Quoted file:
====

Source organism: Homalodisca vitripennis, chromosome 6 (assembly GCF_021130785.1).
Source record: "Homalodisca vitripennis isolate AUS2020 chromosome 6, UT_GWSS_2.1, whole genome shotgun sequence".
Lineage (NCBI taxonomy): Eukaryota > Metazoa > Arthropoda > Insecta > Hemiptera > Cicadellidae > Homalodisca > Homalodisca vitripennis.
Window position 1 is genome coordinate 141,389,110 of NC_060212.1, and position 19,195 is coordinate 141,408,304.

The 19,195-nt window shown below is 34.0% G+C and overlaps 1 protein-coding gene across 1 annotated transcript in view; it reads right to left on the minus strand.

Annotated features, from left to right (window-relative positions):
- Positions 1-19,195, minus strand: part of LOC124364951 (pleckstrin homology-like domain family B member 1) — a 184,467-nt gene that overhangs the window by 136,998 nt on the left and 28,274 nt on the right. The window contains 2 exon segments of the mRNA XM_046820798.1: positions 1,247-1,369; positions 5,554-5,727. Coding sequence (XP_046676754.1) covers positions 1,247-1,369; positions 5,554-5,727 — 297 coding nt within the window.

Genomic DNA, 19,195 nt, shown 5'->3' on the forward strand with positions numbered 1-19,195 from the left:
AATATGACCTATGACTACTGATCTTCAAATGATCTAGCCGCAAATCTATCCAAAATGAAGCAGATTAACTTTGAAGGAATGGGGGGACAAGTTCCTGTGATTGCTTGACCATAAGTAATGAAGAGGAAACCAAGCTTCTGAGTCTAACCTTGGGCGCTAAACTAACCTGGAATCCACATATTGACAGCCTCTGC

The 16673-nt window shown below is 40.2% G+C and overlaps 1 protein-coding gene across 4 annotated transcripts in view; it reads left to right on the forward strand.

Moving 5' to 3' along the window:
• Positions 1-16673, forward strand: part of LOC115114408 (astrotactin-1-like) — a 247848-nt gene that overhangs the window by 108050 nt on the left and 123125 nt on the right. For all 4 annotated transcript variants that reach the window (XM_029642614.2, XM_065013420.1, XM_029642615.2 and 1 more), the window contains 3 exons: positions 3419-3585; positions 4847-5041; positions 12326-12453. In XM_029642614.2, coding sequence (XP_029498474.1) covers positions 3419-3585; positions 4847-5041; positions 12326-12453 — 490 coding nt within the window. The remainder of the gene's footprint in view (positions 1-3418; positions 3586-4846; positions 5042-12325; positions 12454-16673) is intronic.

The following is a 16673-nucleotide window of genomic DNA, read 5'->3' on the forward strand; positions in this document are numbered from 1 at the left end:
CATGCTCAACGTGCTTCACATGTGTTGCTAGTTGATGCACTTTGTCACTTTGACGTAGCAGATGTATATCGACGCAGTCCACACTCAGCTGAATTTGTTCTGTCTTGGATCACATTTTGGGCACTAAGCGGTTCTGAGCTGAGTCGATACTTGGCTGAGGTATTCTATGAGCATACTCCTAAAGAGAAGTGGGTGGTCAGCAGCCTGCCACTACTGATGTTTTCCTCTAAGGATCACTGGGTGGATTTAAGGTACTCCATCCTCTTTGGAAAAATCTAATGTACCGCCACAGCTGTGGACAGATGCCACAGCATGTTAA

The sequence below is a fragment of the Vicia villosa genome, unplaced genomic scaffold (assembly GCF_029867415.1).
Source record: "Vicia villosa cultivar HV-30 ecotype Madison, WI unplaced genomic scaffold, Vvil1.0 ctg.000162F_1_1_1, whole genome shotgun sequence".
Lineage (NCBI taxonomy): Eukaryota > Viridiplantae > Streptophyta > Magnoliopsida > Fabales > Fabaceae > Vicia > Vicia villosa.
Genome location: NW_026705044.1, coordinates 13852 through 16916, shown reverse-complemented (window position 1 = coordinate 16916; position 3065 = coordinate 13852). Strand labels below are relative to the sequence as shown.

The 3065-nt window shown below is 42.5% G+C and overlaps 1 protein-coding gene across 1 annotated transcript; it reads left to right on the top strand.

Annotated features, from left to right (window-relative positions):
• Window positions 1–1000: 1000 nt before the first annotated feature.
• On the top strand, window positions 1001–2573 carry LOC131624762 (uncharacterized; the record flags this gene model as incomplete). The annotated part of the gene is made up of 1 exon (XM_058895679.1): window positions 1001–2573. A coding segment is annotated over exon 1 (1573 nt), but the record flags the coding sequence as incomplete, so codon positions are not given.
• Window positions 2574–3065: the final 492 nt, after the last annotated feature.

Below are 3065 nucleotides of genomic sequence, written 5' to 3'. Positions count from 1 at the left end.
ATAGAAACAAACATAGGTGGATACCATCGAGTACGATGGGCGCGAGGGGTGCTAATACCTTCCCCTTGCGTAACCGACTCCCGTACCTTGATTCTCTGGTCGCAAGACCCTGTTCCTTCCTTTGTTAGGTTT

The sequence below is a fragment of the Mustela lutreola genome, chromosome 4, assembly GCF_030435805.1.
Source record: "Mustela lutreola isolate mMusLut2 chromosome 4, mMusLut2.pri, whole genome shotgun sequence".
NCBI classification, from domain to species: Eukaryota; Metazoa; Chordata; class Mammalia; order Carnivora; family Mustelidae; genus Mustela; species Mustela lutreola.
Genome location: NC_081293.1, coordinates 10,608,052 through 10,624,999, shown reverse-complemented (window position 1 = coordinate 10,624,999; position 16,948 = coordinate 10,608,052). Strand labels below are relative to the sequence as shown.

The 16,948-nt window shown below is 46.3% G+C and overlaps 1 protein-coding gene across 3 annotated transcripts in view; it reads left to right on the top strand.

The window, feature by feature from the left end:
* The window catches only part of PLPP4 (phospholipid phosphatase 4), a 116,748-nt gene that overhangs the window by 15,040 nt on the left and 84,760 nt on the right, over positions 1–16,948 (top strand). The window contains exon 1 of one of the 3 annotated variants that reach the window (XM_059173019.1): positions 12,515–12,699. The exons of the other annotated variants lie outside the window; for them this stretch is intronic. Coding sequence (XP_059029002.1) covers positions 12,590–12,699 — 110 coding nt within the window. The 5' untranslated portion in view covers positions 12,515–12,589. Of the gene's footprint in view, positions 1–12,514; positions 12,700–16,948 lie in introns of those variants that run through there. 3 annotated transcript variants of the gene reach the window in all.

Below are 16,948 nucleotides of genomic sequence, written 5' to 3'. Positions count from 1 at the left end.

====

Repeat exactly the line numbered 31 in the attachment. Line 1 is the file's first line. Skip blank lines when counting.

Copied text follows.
The window, feature by feature from the left end: